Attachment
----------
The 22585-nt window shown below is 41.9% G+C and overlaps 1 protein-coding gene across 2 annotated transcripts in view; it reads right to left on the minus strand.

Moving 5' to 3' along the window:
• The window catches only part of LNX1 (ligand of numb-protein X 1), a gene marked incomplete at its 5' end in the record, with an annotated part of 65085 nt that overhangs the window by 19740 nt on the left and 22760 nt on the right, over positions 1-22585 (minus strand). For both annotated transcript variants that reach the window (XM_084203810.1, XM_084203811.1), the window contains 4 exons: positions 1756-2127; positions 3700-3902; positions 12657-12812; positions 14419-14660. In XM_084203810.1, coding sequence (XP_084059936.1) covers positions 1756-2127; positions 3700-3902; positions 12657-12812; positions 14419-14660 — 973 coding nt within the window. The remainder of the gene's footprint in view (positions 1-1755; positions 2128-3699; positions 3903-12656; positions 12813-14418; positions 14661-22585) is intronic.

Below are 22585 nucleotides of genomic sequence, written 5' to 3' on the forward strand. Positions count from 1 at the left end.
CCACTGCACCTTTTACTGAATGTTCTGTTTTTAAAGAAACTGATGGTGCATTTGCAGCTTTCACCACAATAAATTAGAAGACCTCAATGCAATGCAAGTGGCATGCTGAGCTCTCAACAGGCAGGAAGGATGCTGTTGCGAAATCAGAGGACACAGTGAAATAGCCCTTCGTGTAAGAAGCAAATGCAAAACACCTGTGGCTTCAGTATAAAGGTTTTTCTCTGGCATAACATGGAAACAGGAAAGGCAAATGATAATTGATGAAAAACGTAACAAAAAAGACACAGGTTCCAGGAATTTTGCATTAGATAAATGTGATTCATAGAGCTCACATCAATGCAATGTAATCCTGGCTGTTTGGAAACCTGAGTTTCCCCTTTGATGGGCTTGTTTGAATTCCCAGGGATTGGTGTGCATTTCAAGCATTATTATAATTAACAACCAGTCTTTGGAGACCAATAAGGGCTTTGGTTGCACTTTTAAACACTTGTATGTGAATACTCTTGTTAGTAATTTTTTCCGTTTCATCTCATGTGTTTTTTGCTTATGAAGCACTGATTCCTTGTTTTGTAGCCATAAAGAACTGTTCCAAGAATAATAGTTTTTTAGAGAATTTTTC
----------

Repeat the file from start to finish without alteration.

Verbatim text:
The 22585-nt window shown below is 41.9% G+C and overlaps 1 protein-coding gene across 2 annotated transcripts in view; it reads right to left on the minus strand.

Moving 5' to 3' along the window:
• The window catches only part of LNX1 (ligand of numb-protein X 1), a gene marked incomplete at its 5' end in the record, with an annotated part of 65085 nt that overhangs the window by 19740 nt on the left and 22760 nt on the right, over positions 1-22585 (minus strand). For both annotated transcript variants that reach the window (XM_084203810.1, XM_084203811.1), the window contains 4 exons: positions 1756-2127; positions 3700-3902; positions 12657-12812; positions 14419-14660. In XM_084203810.1, coding sequence (XP_084059936.1) covers positions 1756-2127; positions 3700-3902; positions 12657-12812; positions 14419-14660 — 973 coding nt within the window. The remainder of the gene's footprint in view (positions 1-1755; positions 2128-3699; positions 3903-12656; positions 12813-14418; positions 14661-22585) is intronic.

Below are 22585 nucleotides of genomic sequence, written 5' to 3' on the forward strand. Positions count from 1 at the left end.
CCACTGCACCTTTTACTGAATGTTCTGTTTTTAAAGAAACTGATGGTGCATTTGCAGCTTTCACCACAATAAATTAGAAGACCTCAATGCAATGCAAGTGGCATGCTGAGCTCTCAACAGGCAGGAAGGATGCTGTTGCGAAATCAGAGGACACAGTGAAATAGCCCTTCGTGTAAGAAGCAAATGCAAAACACCTGTGGCTTCAGTATAAAGGTTTTTCTCTGGCATAACATGGAAACAGGAAAGGCAAATGATAATTGATGAAAAACGTAACAAAAAAGACACAGGTTCCAGGAATTTTGCATTAGATAAATGTGATTCATAGAGCTCACATCAATGCAATGTAATCCTGGCTGTTTGGAAACCTGAGTTTCCCCTTTGATGGGCTTGTTTGAATTCCCAGGGATTGGTGTGCATTTCAAGCATTATTATAATTAACAACCAGTCTTTGGAGACCAATAAGGGCTTTGGTTGCACTTTTAAACACTTGTATGTGAATACTCTTGTTAGTAATTTTTTCCGTTTCATCTCATGTGTTTTTTGCTTATGAAGCACTGATTCCTTGTTTTGTAGCCATAAAGAACTGTTCCAAGAATAATAGTTTTTTAGAGAATTTTTC